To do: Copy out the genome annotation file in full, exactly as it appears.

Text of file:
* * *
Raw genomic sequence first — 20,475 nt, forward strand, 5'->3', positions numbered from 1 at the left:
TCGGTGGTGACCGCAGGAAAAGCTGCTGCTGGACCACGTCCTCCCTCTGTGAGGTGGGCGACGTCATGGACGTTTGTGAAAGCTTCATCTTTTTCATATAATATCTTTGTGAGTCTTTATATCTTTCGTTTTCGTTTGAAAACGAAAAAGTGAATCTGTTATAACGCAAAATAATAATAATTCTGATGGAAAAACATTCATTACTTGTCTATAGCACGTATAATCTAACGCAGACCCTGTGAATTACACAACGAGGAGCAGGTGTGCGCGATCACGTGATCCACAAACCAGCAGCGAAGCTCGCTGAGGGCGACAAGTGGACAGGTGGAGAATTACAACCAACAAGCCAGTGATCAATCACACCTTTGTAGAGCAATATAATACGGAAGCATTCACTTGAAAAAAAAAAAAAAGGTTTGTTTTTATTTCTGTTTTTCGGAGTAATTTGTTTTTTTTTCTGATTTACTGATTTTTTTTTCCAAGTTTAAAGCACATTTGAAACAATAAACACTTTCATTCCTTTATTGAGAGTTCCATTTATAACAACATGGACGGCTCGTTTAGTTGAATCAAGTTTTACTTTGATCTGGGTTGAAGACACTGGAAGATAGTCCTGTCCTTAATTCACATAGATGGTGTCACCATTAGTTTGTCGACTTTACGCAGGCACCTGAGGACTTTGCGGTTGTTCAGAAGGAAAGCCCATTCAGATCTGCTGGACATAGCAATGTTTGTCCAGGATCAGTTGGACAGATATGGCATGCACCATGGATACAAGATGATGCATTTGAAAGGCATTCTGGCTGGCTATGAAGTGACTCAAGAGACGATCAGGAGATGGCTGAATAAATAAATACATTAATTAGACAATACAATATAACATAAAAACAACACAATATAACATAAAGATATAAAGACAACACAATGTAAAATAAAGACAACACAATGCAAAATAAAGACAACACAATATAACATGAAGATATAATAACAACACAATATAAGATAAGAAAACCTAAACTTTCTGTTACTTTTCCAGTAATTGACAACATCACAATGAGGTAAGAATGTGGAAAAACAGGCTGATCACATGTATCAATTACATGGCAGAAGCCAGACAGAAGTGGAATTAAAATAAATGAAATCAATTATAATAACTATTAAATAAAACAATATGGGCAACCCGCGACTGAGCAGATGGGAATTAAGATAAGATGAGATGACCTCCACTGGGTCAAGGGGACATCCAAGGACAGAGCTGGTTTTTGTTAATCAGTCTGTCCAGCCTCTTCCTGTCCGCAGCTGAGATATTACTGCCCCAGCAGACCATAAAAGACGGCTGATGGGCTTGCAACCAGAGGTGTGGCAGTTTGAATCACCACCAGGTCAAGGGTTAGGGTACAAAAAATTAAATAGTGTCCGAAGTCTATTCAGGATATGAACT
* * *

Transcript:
Raw genomic sequence first — 20,475 nt, forward strand, 5'->3', positions numbered from 1 at the left:
TCGGTGGTGACCGCAGGAAAAGCTGCTGCTGGACCACGTCCTCCCTCTGTGAGGTGGGCGACGTCATGGACGTTTGTGAAAGCTTCATCTTTTTCATATAATATCTTTGTGAGTCTTTATATCTTTCGTTTTCGTTTGAAAACGAAAAAGTGAATCTGTTATAACGCAAAATAATAATAATTCTGATGGAAAAACATTCATTACTTGTCTATAGCACGTATAATCTAACGCAGACCCTGTGAATTACACAACGAGGAGCAGGTGTGCGCGATCACGTGATCCACAAACCAGCAGCGAAGCTCGCTGAGGGCGACAAGTGGACAGGTGGAGAATTACAACCAACAAGCCAGTGATCAATCACACCTTTGTAGAGCAATATAATACGGAAGCATTCACTTGAAAAAAAAAAAAAAGGTTTGTTTTTATTTCTGTTTTTCGGAGTAATTTGTTTTTTTTTCTGATTTACTGATTTTTTTTTCCAAGTTTAAAGCACATTTGAAACAATAAACACTTTCATTCCTTTATTGAGAGTTCCATTTATAACAACATGGACGGCTCGTTTAGTTGAATCAAGTTTTACTTTGATCTGGGTTGAAGACACTGGAAGATAGTCCTGTCCTTAATTCACATAGATGGTGTCACCATTAGTTTGTCGACTTTACGCAGGCACCTGAGGACTTTGCGGTTGTTCAGAAGGAAAGCCCATTCAGATCTGCTGGACATAGCAATGTTTGTCCAGGATCAGTTGGACAGATATGGCATGCACCATGGATACAAGATGATGCATTTGAAAGGCATTCTGGCTGGCTATGAAGTGACTCAAGAGACGATCAGGAGATGGCTGAATAAATAAATACATTAATTAGACAATACAATATAACATAAAAACAACACAATATAACATAAAGATATAAAGACAACACAATGTAAAATAAAGACAACACAATGCAAAATAAAGACAACACAATATAACATGAAGATATAATAACAACACAATATAAGATAAGAAAACCTAAACTTTCTGTTACTTTTCCAGTAATTGACAACATCACAATGAGGTAAGAATGTGGAAAAACAGGCTGATCACATGTATCAATTACATGGCAGAAGCCAGACAGAAGTGGAATTAAAATAAATGAAATCAATTATAATAACTATTAAATAAAACAATATGGGCAACCCGCGACTGAGCAGATGGGAATTAAGATAAGATGAGATGACCTCCACTGGGTCAAGGGGACATCCAAGGACAGAGCTGGTTTTTGTTAATCAGTCTGTCCAGCCTCTTCCTGTCCGCAGCTGAGATATTACTGCCCCAGCAGACCATAAAAGACGGCTGATGGGCTTGCAACCAGAGGTGTGGCAGTTTGAATCACCACCAGGTCAAGGGTTAGGGTACAAAAAATTAAATAGTGTCCGAAGTCTATTCAGGATATGAACT